The Eisner Award nominations are up over at Comic Book Resources. Probably the most exciting category is "Best Archival Collection/Project-Comic Strips," which has five great nominees, all of whom would be a shoe-in in years past. I would be happy to see any one of them win: Walt & Skeezix, Complete Peanuts, Complete Calvin & Hobbes, Krazy & Ignatz and Little Nemo In Slumberland. Least likely to receive the honor are ones that have been around for a few years: Peanuts and Krazy & Ignatz, and God does that say a lot about the current state of comic strip reprints.

Moving away from the topic of comics, I really enjoyed So Notorious (No-Tori-Ous) on VH1 recently. It's Tori Spelling's new comedy/reality show. I thought it looked crappy when I saw previews, but I really enjoy it. Though, admittedly, I do have some weird taste when it domes to comedy. For the most part, I find an occasional joke on Buffy funnier than something like a half-hour of Friends, but I do enjoy, for example, the stand-up of Kathy Griffin, Drawn Together and dark comedies like Jawbreaker that aren't really laugh-out-loud. And now So Notorious does it for me too.

Accidentally coming across some really hot pictures of Jason Behr, of Roswell fame, he has been reestablished as my big crush for now. Take a look...

I mean, can you really blame me here? Okay, one more...

Until next time...

Tuesday, April 04, 2006

Book of Shadows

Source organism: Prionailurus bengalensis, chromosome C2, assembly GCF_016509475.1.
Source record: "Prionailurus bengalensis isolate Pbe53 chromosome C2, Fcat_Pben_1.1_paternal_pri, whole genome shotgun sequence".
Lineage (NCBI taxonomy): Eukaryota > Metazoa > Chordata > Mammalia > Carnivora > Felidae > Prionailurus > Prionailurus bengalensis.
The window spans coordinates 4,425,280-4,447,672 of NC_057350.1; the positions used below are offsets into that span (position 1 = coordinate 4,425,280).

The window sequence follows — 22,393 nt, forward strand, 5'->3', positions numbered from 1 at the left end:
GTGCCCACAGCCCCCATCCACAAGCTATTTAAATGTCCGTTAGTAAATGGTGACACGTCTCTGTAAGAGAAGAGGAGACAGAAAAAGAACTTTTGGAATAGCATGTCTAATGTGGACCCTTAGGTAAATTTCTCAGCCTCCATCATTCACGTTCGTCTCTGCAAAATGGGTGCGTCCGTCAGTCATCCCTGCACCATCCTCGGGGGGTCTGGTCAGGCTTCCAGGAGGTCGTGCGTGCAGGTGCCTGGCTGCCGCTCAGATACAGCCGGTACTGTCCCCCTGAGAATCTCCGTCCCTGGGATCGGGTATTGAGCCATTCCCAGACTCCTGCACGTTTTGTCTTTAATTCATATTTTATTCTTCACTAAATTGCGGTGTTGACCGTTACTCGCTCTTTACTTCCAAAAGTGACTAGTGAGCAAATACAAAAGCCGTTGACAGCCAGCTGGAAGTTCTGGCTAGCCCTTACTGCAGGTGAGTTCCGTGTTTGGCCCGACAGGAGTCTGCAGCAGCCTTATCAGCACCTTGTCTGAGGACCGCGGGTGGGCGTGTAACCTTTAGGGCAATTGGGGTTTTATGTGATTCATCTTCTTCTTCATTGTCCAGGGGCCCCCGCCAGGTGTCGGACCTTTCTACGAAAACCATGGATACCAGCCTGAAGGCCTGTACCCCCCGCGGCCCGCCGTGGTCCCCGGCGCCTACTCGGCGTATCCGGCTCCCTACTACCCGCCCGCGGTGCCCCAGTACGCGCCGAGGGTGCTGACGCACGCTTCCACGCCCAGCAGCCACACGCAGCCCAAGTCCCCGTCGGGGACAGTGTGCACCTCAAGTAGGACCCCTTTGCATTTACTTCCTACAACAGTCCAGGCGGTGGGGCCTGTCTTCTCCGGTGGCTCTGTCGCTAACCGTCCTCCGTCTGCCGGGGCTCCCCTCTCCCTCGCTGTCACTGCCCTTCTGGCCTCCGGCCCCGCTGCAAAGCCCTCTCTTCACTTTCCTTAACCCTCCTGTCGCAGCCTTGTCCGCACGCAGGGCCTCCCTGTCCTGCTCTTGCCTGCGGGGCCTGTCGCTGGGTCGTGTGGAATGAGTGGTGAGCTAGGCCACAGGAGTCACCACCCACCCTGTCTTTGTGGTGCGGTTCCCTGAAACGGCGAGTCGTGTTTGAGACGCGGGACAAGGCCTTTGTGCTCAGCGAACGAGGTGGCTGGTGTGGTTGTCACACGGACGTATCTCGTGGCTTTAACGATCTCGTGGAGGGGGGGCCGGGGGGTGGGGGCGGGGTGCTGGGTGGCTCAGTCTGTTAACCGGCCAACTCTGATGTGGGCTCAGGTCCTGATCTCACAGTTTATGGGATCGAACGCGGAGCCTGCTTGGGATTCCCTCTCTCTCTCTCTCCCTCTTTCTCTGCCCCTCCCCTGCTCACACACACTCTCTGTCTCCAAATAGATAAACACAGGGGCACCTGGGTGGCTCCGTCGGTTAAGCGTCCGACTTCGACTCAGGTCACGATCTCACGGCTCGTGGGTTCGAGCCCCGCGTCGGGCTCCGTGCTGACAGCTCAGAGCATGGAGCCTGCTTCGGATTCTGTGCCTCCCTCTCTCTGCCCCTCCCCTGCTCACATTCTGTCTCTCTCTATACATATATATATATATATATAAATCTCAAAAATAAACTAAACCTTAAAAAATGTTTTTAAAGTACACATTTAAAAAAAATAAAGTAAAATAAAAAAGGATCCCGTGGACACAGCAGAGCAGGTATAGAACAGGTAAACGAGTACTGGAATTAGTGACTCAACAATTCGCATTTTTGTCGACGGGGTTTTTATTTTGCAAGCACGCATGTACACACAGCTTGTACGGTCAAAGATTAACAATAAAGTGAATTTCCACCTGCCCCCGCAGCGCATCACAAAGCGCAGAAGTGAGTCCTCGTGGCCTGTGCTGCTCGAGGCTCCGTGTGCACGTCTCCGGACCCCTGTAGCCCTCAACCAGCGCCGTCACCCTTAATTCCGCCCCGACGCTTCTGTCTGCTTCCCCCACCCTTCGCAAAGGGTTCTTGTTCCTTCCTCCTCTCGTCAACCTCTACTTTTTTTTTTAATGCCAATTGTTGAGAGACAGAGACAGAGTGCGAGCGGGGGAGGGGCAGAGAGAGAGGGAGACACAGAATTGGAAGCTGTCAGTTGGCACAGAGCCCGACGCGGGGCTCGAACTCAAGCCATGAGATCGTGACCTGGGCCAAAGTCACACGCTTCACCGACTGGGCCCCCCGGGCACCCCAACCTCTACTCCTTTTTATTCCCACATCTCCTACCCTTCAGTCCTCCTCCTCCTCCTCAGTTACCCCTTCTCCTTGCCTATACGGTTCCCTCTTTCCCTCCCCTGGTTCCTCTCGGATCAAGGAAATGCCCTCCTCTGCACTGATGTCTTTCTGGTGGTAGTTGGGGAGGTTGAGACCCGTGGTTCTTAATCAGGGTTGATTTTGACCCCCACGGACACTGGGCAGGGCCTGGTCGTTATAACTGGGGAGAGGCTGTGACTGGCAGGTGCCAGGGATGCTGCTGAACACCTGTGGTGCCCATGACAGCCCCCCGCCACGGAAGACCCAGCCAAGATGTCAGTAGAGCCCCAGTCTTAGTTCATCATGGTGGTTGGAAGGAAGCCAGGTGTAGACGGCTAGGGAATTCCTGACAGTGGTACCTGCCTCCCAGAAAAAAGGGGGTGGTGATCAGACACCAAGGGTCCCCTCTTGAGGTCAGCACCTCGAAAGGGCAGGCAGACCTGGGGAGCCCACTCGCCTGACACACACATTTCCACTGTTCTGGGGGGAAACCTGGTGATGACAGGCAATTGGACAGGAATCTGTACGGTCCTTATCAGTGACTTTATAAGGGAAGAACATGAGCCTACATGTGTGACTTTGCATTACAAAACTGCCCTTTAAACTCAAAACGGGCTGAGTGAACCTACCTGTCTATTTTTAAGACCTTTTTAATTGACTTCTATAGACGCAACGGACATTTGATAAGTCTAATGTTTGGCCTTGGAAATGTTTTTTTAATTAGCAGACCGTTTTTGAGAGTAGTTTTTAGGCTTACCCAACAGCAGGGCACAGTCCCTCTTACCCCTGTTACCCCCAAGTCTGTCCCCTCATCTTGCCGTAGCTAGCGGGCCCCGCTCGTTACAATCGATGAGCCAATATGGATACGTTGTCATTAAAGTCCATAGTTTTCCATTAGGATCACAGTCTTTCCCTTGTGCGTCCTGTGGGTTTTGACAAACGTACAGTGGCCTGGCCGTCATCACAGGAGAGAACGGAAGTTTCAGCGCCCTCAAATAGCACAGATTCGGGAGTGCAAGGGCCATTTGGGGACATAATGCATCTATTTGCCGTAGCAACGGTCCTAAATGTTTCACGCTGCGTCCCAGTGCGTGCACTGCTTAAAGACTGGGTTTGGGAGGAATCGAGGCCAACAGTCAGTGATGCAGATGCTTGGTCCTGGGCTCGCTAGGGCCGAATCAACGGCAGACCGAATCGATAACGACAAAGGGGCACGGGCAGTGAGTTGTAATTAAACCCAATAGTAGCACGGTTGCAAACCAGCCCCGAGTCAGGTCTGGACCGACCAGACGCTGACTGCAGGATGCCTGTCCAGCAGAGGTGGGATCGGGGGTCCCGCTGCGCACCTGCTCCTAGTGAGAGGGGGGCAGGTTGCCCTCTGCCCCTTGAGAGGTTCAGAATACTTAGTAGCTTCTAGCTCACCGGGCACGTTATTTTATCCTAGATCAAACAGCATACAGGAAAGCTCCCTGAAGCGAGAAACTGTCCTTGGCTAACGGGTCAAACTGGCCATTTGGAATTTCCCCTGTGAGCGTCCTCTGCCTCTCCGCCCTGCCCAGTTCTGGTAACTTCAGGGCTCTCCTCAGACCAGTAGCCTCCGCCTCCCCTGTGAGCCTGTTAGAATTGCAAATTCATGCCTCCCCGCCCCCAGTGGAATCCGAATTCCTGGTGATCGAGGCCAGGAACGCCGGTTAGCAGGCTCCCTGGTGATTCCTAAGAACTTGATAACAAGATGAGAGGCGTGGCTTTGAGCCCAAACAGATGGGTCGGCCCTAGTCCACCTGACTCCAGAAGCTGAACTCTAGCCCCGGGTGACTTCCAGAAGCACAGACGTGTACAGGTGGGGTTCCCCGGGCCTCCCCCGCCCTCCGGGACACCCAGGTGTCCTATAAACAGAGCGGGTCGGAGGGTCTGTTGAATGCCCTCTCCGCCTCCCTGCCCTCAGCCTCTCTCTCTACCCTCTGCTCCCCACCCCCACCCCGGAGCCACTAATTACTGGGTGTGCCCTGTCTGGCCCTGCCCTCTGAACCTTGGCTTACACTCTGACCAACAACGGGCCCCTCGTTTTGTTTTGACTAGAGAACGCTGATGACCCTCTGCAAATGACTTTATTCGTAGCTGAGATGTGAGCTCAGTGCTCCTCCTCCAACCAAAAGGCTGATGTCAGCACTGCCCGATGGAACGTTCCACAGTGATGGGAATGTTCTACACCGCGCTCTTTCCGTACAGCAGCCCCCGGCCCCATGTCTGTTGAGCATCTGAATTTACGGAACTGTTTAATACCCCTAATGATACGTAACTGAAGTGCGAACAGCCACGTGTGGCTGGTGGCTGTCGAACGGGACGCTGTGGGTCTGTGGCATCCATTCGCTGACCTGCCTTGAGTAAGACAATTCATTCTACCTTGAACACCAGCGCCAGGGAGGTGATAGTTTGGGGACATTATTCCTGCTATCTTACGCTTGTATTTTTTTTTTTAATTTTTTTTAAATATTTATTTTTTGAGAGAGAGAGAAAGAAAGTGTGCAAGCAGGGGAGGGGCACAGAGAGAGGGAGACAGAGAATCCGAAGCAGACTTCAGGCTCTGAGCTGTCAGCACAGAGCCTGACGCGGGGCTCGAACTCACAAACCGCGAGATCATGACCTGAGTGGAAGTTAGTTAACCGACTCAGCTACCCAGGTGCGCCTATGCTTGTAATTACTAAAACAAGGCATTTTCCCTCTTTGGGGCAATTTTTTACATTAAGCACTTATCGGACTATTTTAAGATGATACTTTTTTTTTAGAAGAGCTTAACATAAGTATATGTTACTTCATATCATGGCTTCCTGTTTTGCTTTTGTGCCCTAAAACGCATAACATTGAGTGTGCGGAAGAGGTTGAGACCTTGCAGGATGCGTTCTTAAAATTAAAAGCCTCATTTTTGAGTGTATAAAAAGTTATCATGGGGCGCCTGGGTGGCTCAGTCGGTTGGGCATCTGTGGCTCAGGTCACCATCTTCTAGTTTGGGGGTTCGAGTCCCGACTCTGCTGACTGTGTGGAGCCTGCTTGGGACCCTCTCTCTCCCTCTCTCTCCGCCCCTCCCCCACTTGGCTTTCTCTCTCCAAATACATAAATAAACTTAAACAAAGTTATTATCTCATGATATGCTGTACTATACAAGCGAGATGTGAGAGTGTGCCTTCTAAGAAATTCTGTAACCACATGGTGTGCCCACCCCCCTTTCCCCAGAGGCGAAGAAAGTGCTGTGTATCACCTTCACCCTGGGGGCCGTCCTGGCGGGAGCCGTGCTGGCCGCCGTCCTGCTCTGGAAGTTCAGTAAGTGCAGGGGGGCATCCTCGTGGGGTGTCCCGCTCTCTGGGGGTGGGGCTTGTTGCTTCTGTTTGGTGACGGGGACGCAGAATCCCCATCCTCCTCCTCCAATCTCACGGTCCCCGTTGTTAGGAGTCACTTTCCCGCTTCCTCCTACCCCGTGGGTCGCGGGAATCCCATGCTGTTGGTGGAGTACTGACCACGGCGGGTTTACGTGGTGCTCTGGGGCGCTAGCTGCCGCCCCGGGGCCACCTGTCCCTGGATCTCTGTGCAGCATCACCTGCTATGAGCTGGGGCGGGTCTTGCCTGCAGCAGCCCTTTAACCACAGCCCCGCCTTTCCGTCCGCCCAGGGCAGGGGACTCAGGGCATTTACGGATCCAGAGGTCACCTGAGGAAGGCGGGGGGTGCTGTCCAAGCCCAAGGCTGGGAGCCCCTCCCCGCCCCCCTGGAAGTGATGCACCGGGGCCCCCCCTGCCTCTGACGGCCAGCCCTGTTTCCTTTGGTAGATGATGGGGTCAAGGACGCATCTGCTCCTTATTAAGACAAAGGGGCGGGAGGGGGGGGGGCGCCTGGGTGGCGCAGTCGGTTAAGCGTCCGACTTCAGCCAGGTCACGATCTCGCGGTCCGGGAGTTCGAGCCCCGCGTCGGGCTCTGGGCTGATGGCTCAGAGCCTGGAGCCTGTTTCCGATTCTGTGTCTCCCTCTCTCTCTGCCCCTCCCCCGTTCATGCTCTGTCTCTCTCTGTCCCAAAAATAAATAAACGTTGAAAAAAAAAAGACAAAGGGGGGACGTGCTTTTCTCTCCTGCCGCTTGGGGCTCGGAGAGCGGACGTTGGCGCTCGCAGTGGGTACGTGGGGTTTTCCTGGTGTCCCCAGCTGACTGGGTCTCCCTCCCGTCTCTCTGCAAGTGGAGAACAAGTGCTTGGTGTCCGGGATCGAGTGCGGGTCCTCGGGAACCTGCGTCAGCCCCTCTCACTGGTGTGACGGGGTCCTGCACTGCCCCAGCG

The first issue (of two) from Image Comics' Book of Shadows follows a young woman, Annie Lovelock, as she buries herself in witchcraft following her lover's death. Left to her misery, she calls upon forces she knows nothing about and accidentally draws attention from a god, The Morrigan, who marks her with several gifts, including the ability to speak with animals. Marked as she is, she is noticed by gods from both sides of a war, of which neither side has much regard for human life, and wishes even more that her lover were at her side amid the chaos. Now, I really didn't know much about this two-parter before I picked this issue up, but I guess the book is a prologue to the writer, Mark Chadburn's The Age of Misrule sci/fi novel trilogy. That withstanding, it does work on its own as a story. I'm just not sure it's one to my liking. It borrows a lot of elements from similar stories (gods of old coming to reclaim Earth as their own, a girl outrunning her magical destiny, a dragon thrown in for good measure, yadda yadda. Even the title of the series leaves a vague generic stamp over it). The art by Bo Hampton is okay. It's stylish, though I think it does rely a lot upon the coloring (of which I do find to be pretty great). In the end, however, it focuses too much on a fantasy angle too uninspired for me to appreciate.